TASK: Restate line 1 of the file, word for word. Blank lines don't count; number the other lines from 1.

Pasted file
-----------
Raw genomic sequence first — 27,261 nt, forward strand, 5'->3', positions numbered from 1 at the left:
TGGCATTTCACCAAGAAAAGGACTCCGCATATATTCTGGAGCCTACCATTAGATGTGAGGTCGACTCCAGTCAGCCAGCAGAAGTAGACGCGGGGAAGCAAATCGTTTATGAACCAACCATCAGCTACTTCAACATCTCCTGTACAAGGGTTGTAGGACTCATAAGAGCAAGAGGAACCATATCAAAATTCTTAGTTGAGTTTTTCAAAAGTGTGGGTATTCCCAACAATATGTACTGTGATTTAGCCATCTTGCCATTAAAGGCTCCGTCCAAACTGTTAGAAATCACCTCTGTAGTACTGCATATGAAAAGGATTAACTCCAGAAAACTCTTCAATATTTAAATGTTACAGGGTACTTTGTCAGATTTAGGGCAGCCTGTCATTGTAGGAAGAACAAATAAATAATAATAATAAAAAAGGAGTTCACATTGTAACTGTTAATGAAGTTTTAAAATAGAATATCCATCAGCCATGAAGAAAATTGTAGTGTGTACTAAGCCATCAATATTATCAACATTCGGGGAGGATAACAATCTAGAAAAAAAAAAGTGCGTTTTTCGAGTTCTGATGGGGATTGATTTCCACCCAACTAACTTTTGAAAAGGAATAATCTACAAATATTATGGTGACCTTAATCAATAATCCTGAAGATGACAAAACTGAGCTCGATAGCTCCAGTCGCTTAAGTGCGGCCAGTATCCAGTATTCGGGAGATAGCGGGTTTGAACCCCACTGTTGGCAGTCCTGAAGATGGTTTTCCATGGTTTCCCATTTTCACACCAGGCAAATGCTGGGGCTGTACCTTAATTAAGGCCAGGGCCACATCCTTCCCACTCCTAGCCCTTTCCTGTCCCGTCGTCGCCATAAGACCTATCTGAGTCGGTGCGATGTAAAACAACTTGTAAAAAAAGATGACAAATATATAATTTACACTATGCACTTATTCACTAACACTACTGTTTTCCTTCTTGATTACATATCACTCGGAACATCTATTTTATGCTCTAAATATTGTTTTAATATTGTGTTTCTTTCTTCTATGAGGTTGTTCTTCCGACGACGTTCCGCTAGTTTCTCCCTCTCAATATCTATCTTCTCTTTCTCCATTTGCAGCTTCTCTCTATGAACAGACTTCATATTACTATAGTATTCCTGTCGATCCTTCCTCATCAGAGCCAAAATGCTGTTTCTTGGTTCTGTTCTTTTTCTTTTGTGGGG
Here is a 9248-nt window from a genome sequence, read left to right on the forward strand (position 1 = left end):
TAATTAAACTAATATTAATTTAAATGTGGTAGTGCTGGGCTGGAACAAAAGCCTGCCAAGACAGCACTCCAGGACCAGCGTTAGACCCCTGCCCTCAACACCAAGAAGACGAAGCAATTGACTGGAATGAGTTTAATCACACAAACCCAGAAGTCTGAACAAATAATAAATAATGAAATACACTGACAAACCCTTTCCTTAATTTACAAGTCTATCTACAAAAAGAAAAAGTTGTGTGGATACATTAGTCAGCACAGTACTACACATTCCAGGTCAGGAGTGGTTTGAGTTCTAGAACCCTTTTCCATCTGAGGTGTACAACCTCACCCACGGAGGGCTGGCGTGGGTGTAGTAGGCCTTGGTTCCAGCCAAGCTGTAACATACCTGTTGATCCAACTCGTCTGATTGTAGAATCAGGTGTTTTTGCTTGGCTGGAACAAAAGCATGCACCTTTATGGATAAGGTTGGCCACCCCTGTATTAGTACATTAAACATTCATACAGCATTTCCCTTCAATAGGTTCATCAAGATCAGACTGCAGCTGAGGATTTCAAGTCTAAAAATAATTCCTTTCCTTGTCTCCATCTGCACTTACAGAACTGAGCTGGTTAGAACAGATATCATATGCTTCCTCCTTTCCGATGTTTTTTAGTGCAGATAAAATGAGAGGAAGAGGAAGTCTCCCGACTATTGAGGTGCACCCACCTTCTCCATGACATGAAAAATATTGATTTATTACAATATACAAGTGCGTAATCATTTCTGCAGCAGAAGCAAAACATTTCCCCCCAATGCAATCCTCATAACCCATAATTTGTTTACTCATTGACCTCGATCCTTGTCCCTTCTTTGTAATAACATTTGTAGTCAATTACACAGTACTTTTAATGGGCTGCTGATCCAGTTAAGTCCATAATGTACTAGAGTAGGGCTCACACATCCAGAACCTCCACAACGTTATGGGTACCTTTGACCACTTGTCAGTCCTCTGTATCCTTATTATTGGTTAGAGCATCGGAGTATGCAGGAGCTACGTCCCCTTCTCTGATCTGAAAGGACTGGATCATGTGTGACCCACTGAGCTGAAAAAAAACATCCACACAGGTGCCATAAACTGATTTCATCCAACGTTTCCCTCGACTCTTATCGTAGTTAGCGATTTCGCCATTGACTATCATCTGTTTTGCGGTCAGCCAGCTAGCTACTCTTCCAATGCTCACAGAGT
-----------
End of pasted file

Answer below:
Raw genomic sequence first — 27,261 nt, forward strand, 5'->3', positions numbered from 1 at the left: